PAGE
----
Where rivers run uphill
Weekend Weather Really Is Different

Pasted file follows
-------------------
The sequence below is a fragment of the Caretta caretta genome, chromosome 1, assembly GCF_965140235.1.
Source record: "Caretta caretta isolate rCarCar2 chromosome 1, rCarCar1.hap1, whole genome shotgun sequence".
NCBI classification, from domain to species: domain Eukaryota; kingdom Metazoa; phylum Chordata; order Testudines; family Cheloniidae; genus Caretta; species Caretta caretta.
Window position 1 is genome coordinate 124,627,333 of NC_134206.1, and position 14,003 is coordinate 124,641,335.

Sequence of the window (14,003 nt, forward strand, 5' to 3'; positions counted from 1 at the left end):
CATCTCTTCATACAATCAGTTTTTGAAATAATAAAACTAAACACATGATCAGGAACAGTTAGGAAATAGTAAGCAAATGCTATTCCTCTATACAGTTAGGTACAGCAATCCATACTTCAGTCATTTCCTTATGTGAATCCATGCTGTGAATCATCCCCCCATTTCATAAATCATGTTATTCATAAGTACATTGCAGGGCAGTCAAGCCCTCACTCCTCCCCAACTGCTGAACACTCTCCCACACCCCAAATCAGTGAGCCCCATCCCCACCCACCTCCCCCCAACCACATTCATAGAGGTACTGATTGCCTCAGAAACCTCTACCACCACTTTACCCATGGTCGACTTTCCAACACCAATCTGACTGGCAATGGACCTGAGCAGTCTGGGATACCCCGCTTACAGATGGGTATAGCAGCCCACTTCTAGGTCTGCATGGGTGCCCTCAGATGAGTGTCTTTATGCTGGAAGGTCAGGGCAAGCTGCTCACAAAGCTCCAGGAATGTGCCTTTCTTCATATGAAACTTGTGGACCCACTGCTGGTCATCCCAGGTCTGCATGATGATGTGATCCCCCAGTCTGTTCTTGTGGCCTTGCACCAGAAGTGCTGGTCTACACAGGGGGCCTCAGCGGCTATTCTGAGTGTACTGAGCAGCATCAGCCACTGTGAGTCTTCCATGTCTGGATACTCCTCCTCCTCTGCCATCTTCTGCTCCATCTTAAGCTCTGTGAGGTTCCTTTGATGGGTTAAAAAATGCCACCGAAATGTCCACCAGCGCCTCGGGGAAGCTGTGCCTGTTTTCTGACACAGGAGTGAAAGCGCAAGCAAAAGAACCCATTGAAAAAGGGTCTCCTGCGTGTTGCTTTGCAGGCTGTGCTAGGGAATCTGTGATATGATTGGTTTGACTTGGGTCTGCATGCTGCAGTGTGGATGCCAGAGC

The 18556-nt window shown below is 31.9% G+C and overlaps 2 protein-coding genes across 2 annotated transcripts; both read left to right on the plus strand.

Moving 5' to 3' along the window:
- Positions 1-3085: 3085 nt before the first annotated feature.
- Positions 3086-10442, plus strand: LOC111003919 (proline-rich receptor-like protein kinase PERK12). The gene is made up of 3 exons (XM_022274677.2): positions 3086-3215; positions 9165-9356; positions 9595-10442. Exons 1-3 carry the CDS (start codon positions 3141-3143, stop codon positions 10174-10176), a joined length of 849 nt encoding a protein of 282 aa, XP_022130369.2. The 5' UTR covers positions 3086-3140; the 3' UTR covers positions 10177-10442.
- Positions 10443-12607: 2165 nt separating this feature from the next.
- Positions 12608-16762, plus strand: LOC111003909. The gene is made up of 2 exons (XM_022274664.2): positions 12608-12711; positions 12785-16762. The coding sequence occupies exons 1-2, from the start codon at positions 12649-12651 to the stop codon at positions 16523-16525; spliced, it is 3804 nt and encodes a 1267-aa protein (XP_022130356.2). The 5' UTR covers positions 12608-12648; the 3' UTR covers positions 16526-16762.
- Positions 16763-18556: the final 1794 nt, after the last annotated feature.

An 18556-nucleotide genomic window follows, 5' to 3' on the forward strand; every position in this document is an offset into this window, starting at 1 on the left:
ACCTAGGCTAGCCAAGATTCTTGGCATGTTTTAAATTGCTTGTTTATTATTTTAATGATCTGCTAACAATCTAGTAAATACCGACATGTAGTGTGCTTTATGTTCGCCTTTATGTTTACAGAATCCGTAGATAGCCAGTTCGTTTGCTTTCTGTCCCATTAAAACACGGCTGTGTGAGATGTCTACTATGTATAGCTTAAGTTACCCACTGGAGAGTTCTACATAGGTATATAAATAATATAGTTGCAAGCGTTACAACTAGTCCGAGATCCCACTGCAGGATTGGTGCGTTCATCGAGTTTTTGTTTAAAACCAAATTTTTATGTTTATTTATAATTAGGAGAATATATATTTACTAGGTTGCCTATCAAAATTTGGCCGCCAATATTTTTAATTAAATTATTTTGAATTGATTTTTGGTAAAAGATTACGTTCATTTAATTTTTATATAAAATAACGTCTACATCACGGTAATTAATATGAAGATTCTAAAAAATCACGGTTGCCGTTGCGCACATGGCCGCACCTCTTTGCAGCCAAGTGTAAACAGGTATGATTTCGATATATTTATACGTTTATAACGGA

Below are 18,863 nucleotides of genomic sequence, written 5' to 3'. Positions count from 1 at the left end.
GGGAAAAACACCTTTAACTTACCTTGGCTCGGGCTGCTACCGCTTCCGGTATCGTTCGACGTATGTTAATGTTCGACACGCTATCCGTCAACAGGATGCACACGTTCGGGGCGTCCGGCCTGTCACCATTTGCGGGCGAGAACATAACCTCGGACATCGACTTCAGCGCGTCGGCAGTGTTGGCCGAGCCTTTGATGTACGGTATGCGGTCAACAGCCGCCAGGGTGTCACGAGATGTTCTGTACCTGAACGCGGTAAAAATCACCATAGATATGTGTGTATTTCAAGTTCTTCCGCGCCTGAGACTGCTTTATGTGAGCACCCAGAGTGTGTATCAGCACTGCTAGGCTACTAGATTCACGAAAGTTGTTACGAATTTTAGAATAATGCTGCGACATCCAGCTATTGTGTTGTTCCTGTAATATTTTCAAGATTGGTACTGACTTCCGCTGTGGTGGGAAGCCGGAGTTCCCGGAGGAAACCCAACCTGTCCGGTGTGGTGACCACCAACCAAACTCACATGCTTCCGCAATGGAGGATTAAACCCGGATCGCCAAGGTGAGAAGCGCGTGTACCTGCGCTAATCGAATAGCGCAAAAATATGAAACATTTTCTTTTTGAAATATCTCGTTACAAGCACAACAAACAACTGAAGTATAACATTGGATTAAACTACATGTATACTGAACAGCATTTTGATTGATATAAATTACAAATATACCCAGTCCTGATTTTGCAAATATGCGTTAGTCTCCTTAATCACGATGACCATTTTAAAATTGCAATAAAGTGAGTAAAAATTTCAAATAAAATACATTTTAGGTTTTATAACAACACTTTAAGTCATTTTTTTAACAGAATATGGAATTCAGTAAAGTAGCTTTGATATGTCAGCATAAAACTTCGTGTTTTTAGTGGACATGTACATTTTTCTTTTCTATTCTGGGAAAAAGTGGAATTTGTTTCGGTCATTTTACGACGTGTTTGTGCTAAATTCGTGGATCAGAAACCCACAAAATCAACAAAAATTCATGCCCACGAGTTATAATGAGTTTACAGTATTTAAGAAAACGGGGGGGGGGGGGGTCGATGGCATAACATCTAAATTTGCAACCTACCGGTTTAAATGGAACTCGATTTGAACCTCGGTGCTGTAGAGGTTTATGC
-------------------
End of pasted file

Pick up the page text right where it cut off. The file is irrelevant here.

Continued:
Add your Article

Miniature Schnauzers